Boxing Olympian and deputy director of Pakistan Sports Board Quetta centre Syed Abrar Hussain was shot dead on Thursday in what police termed an “apparent” case of sectarian killing.
Hussain, who was born on February 9, 1961 in Quetta, had represented Pakistan in the 1984, 1988 and 1992 Olympic Games. In addition, he had won several accolades for the country, including the 1985 South Asian Games gold medal in Dhaka, as well as the 1990 Asian Games gold in Beijing. The boxer was also the recipient of the Sitara-e-Imtiaz and was awarded the President’s Gold Medal in 1991. Overall, Hussain had won 11 gold, six silver and five bronze medals at national and international events during his illustrious career.
According to eyewitnesses, he was driving home after offering prayers when some men riding a motorbike opened fire on his vehicle. “It could be an incident of sectarian targeted killing, but investigations are under way to trace the culprits,” said DIG (operations) Hamid Shakil.
The Olympian belonged to the Shia community, more than 12 members of which have fallen prey to sectarian violence over the past two months. However, so far no group has claimed responsibility for Hussain’s murder.
His body was later shifted to the CMH to discourage protests.
Commenting on the incident, Hussain’s colleague Naeem Akhat, said: “I was at the Ayub Stadium when someone told me Hussain was lying injured near the main gate. He had no enmity with anyone.”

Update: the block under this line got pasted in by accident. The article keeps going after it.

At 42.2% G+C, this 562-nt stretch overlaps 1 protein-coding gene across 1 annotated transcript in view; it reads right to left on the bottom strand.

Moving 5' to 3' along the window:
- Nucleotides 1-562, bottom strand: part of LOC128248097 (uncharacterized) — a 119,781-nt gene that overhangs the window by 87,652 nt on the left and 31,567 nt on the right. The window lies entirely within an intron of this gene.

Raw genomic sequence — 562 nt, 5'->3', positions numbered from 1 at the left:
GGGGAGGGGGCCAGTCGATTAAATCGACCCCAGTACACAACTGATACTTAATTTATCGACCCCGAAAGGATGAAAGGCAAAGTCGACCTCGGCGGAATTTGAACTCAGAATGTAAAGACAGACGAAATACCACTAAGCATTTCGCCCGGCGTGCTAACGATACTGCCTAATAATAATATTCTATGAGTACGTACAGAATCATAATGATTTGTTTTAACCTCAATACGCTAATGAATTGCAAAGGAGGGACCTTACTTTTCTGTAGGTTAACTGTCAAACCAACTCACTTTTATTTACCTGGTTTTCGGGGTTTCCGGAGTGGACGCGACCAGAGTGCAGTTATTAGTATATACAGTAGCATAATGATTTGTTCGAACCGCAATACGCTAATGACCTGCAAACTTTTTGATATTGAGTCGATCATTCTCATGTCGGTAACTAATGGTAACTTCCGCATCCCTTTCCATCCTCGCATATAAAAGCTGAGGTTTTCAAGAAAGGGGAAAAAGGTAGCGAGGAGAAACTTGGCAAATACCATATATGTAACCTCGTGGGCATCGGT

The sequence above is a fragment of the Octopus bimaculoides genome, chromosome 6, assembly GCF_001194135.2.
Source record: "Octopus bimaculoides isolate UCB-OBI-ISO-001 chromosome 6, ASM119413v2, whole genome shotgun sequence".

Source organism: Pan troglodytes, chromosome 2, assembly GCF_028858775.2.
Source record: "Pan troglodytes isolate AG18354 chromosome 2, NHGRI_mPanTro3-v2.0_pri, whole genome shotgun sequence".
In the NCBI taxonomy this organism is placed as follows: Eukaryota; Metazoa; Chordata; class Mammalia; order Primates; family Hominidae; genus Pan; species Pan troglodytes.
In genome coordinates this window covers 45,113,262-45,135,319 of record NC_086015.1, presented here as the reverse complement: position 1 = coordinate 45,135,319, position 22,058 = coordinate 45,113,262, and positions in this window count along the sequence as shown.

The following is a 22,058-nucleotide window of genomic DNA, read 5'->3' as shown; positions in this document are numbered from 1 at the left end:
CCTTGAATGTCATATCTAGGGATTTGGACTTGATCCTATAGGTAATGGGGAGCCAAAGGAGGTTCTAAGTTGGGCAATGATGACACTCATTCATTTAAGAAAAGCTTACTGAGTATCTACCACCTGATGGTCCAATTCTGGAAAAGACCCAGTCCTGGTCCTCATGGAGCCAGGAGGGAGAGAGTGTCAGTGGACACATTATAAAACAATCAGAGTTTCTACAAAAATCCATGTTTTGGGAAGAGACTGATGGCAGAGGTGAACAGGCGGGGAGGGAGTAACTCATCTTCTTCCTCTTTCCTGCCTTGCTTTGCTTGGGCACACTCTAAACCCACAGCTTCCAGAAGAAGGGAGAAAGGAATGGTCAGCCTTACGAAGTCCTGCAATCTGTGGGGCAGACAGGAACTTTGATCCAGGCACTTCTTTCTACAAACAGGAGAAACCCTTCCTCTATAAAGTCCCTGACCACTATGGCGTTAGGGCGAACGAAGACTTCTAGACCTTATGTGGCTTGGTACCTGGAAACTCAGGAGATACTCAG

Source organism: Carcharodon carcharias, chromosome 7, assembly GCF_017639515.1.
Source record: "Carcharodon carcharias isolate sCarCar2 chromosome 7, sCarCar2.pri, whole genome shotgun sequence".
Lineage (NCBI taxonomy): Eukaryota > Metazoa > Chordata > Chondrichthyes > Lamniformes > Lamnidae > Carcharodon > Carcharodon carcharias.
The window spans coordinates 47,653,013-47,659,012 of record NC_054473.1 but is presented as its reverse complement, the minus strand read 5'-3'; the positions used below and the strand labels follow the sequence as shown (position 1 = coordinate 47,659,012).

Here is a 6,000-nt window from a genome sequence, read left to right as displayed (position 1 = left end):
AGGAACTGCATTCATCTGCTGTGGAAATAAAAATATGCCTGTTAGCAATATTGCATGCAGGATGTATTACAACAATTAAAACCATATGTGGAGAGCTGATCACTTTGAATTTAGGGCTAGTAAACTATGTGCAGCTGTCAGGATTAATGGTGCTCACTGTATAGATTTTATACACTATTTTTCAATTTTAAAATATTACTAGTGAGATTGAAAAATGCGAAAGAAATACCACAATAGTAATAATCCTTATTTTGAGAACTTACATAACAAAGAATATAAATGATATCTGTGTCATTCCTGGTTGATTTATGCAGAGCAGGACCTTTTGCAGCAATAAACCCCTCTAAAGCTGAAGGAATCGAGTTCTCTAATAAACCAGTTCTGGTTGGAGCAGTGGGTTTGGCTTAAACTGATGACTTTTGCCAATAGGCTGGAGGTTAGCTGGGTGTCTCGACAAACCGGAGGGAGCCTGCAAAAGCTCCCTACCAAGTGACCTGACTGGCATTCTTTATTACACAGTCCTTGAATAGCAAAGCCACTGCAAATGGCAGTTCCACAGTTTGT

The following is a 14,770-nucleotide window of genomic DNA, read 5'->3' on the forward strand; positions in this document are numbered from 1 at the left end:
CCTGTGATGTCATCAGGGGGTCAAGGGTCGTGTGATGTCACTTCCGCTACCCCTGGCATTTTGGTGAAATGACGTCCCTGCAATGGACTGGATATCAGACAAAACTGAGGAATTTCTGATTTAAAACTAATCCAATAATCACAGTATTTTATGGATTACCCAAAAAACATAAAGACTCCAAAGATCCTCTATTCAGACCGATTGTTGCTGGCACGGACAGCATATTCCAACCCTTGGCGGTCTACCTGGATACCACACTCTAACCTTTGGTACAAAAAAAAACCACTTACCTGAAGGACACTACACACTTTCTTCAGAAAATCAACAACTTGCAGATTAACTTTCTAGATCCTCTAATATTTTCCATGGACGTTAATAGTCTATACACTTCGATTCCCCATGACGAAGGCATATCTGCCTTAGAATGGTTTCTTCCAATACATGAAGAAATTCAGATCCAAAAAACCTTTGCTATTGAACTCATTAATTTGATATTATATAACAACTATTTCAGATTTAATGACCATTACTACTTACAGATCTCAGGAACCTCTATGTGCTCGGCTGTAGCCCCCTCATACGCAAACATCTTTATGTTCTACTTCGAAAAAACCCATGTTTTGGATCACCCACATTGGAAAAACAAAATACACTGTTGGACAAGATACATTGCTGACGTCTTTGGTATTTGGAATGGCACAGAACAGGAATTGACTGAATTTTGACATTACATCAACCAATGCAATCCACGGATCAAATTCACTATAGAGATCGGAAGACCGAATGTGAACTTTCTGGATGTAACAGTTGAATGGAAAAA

“Our national heroes are being brutally murdered at public places. I have yet to see the police arrest anyone responsible for such killings,” said Mohammad Ali, one of Hussain’s trainees. Ali said Hussain had refused to transfer to Islamabad because he wanted to serve the people of Quetta.
During his last interview, which was published in the Daily Express on June 10, Hussain had expressed serious concern over the deteriorating law and order situation in Balochistan, particularly the rise in targeted killings in Quetta. “I am upset and distressed because of the worsening law and order situation which has left a negative impact on sports activities in the province,” he said.
Meanwhile, the country’s boxing fraternity expressed utter shock over Hussain’s murder.
The Pakistan Boxing Federation (PBF) termed his murder an irreparable loss to the sport. “Abrar was a legend,” PBF Secretary Akram Khan said. “It’s a huge shock.”
Pakistan’s most successful boxer Mohammad Waseem was also dejected. “It’s a huge loss,” said Waseem, who clinched the Commonwealth Games bronze medal last year. “He used to give us valuable tips.” The PBF has postponed upcoming national tournaments including the NBP National Ranking Tournament which was to start in Quetta from Friday, as well as the Youth Boxing Tournament in Karachi.
Published in The Express Tribune, June 17th, 2011.
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